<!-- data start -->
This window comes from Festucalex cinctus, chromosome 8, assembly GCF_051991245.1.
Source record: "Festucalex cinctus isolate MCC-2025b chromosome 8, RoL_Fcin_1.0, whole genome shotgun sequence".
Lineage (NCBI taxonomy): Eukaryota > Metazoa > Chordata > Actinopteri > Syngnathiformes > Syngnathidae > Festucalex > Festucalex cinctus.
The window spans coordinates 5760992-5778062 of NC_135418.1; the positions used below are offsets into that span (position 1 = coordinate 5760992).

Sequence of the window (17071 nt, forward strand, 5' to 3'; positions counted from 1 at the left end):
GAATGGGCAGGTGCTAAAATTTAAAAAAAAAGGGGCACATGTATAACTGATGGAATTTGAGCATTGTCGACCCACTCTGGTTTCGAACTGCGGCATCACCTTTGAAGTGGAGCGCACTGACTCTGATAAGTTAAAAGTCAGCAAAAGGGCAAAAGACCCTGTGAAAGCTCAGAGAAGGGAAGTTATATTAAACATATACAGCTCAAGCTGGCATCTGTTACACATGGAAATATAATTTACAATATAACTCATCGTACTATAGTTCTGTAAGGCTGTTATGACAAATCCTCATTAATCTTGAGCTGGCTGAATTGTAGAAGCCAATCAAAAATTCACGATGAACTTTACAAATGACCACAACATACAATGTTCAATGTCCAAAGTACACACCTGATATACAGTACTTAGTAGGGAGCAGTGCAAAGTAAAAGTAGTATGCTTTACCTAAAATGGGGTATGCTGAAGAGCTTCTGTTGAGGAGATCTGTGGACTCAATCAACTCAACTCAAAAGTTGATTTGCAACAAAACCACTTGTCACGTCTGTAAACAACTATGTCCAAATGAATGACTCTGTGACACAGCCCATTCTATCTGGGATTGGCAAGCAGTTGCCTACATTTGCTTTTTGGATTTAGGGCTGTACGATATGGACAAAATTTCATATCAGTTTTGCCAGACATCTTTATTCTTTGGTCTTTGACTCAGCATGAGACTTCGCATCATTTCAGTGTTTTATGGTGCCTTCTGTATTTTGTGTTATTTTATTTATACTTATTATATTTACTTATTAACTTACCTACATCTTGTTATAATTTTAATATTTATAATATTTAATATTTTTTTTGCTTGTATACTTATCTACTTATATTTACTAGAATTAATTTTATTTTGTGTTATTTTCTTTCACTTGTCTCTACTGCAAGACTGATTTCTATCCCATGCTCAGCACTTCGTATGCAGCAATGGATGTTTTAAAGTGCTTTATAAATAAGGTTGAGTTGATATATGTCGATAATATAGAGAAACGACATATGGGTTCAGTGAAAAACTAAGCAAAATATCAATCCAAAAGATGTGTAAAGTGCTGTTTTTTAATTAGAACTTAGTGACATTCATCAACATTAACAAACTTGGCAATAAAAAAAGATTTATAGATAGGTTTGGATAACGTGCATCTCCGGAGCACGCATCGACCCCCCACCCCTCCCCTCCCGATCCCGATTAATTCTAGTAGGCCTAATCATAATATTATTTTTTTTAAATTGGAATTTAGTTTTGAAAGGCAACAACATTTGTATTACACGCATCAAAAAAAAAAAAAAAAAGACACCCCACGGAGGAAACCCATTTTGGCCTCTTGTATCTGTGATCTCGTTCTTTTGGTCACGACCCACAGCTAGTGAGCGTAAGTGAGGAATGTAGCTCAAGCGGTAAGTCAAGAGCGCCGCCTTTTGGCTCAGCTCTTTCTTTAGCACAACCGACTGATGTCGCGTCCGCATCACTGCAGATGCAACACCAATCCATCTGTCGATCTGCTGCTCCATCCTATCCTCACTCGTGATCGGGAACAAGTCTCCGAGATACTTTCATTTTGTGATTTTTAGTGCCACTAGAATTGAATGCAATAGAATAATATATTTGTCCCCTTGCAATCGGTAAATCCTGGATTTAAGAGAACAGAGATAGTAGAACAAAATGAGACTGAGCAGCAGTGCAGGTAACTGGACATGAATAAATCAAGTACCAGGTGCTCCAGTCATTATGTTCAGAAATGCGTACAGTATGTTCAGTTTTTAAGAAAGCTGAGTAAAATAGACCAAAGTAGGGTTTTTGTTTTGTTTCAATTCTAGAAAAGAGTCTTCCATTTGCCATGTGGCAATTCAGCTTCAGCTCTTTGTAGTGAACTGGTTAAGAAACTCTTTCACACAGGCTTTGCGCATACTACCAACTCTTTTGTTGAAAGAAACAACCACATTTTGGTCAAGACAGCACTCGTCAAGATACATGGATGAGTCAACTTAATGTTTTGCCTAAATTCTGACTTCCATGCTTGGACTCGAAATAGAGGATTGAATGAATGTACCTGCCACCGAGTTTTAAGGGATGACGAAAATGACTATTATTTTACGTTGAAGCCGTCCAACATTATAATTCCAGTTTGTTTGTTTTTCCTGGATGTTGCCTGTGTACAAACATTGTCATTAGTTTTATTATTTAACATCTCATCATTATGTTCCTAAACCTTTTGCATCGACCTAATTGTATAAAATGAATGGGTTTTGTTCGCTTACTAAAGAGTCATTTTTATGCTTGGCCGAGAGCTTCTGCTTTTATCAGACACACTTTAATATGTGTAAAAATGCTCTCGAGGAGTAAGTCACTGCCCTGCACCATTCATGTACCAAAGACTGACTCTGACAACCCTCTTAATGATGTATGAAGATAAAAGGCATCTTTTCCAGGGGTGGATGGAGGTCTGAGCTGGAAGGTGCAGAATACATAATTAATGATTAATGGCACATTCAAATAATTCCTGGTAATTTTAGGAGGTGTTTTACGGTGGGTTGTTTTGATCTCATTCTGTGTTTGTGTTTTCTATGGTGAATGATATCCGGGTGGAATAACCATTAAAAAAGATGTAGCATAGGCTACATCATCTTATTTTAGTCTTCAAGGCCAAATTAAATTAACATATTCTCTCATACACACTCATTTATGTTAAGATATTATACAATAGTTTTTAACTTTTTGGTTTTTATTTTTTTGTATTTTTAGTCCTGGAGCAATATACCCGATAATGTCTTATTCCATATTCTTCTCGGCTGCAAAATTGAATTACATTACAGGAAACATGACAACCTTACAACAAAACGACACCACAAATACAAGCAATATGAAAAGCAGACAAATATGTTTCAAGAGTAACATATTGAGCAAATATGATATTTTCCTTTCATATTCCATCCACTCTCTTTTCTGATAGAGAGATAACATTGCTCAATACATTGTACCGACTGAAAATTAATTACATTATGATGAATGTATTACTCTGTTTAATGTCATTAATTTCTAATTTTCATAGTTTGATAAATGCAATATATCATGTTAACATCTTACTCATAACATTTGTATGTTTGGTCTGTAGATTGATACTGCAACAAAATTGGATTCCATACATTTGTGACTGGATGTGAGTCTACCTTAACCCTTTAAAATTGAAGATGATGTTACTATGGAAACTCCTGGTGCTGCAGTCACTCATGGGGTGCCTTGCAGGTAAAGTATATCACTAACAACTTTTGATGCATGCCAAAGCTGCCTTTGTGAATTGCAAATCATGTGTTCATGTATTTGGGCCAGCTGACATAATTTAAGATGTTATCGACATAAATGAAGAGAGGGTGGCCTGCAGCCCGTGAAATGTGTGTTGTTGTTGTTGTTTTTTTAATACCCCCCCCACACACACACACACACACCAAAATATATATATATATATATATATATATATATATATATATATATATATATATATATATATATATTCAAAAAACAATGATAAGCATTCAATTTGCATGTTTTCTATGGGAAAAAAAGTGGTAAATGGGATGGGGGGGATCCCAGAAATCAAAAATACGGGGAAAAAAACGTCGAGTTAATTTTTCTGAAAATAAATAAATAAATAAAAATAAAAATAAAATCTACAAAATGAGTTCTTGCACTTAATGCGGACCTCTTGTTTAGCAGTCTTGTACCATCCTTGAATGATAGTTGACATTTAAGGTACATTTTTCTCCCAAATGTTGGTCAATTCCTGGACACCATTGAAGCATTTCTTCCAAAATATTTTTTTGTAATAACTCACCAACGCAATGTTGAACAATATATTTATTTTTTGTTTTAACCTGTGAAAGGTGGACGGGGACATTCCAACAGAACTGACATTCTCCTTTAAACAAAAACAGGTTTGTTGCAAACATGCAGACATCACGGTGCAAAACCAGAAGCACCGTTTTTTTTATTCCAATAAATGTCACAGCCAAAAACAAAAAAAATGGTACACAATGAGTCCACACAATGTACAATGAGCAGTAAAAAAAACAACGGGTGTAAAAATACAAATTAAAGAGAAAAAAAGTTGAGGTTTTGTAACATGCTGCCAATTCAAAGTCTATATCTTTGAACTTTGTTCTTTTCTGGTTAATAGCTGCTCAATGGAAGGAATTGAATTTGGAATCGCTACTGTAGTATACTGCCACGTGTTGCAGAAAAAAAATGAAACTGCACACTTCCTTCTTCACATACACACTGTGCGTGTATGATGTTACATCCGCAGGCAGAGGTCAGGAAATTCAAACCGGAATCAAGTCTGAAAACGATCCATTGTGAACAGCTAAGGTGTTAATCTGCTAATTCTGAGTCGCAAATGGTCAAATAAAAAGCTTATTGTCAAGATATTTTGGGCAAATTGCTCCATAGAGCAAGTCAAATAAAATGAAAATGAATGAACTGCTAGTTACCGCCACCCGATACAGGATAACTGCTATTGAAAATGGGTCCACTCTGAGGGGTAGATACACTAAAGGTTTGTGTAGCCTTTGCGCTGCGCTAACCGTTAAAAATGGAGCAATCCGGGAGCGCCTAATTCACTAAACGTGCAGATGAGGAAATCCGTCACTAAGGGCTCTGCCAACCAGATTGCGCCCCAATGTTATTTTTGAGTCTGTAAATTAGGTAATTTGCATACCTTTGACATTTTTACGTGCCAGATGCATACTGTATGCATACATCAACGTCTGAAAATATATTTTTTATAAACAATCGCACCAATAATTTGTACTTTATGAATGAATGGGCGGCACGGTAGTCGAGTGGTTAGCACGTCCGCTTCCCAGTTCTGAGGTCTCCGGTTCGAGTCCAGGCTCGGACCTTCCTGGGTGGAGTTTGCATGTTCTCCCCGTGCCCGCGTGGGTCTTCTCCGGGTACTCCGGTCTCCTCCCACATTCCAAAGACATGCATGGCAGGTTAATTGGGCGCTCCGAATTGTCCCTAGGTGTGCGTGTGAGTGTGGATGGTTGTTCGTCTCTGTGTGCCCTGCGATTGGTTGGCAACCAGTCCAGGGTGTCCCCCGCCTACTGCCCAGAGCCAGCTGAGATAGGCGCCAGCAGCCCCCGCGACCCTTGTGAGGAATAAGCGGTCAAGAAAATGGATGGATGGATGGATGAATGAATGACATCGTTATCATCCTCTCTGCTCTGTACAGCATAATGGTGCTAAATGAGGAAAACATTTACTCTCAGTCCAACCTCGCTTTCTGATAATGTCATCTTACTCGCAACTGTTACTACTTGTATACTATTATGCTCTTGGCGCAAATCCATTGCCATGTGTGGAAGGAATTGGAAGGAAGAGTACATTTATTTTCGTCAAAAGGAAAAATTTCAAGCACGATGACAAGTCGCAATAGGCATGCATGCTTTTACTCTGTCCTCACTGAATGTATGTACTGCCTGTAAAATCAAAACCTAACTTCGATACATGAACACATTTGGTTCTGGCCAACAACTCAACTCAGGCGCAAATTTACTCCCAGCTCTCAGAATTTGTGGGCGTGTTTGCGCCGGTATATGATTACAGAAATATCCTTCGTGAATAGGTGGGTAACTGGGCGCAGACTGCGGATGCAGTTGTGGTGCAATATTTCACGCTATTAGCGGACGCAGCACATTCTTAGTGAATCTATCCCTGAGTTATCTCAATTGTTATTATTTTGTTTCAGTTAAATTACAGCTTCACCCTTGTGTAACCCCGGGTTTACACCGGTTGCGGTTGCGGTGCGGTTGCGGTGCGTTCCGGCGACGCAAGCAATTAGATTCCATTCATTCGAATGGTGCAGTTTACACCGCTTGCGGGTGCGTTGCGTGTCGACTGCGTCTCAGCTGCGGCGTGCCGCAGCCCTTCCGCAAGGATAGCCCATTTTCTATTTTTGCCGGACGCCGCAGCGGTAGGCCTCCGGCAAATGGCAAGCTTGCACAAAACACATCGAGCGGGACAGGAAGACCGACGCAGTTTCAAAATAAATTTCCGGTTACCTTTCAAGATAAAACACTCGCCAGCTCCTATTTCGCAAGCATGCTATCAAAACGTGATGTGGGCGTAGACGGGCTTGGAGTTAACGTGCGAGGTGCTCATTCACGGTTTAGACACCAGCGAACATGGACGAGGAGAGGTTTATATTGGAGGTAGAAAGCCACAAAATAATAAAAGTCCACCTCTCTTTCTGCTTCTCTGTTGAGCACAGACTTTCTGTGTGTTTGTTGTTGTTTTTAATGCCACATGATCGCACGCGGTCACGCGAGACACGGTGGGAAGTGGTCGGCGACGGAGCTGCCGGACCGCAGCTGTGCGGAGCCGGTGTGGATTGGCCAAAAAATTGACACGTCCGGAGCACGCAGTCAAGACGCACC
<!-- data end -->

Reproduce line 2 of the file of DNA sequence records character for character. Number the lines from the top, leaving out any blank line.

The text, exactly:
Source record: "Festucalex cinctus isolate MCC-2025b chromosome 8, RoL_Fcin_1.0, whole genome shotgun sequence".